Rotor Loads Reduction by Dynamically Extendable Chord

Han, D. and Barakos, G. N. (2019) Rotor Loads Reduction by Dynamically Extendable Chord. In: 45th European Rotorcraft Forum, Warsaw, Poland, 17-20 Sep 2019,

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Dynamically extendable blade chord sections show promise for reducing helicopter rotor loads. A rotor model based on elastic beam concept, and capable to predict helicopter power, is utilized. A four bladed rigid rotor with the shape similar to the UH-60A rotor, is used as baseline for comparisons. For the control of the 4/rev vertical hub force, it is not beneficial to actuate the extendable chord at hover and low speed flight. At a high speed of 270km/h, the extendable chord, with a width of 10% rotor radius and responded to 10% of chord length, obtained a maximum force reduction of 89.4%. The magnitude of the dynamic chord needs to be optimized according to the flight state. The performance can be enhanced by increasing the extension or width of the dynamic chord. The dynamically extendable chord was not suitable for reducing the 2/rev blade flapwise root bending moment. A 3/rev dynamic chord though showed great potential in reducing the 3/rev flapwise root bending moment and the 4/rev rotor rolling and pitching moments, simultaneously. The effectiveness of a 5/rev dynamic chord in reducing the 4/rev rotor rolling or pitching moment degraded significantly compared with a 3/rev actuated. To control the 4/rev target load originating from the 3/rev flapwise root bending moment, the phase difference for the maximum rotor rolling and pitching moment reduction was 180o for the 5/rev dynamic chord. Based on the analyses, it is recommended to use the 4/rev dynamically extendable chord to reduce the 4/rev vertical hub force, and use the 3/rev dynamic chord to reduce the 3/rev blade flapwise root bending moment and 4/rev rotor rolling and pitching moments.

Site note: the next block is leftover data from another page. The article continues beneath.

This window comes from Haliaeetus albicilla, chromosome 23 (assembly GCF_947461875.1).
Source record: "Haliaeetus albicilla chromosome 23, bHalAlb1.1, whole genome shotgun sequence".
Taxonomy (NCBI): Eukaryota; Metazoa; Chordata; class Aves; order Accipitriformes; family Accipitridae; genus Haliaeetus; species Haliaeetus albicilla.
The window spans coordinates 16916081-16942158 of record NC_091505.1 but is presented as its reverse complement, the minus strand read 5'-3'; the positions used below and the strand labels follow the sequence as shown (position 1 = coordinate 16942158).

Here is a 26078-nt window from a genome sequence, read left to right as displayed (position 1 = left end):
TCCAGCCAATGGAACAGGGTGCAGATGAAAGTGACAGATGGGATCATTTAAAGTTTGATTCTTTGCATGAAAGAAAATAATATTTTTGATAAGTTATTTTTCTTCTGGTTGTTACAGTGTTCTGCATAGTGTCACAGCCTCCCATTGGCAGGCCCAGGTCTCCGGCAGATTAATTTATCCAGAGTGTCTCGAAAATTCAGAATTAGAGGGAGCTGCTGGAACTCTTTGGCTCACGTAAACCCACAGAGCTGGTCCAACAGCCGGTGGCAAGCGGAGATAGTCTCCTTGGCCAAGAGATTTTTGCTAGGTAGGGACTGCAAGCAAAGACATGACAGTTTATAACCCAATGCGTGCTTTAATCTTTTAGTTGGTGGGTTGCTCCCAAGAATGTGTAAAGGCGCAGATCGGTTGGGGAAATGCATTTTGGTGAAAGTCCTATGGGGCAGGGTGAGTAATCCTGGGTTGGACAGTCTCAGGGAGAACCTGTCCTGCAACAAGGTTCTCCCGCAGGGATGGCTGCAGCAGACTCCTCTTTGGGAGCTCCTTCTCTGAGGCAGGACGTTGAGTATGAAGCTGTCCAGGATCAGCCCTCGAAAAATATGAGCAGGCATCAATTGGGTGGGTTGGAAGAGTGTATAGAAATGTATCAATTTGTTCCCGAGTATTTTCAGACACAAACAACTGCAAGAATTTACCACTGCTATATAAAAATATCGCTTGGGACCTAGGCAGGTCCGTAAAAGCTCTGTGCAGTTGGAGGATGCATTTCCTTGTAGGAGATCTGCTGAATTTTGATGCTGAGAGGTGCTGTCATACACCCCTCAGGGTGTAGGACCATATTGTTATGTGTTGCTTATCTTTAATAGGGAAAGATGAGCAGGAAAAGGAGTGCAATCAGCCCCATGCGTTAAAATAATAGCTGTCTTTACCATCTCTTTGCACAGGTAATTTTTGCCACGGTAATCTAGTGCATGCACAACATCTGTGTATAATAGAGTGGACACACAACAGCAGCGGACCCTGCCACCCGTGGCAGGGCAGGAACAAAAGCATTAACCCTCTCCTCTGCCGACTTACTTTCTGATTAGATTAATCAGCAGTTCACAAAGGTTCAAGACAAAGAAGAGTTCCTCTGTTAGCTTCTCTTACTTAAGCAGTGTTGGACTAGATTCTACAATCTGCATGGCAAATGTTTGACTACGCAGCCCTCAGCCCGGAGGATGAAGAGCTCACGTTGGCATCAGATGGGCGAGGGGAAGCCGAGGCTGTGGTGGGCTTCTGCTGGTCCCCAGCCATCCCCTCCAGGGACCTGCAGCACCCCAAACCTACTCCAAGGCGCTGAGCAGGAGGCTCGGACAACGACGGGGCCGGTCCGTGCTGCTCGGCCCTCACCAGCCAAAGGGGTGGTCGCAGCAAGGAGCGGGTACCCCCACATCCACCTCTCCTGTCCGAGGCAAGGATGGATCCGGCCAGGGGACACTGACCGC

Item Type:Conference Proceedings
Glasgow Author(s) Enlighten ID:Barakos, Professor George
Authors: Han, D., and Barakos, G. N.
Subjects:T Technology > TL Motor vehicles. Aeronautics. Astronautics
College/School:College of Science and Engineering > School of Engineering > Autonomous Systems and Connectivity
Copyright Holders:Copyright © 2019 The Authors
First Published:First published in Proceedings of the 45th European Rotorcraft Forum
Publisher Policy:Reproduced under a Creative Commons License
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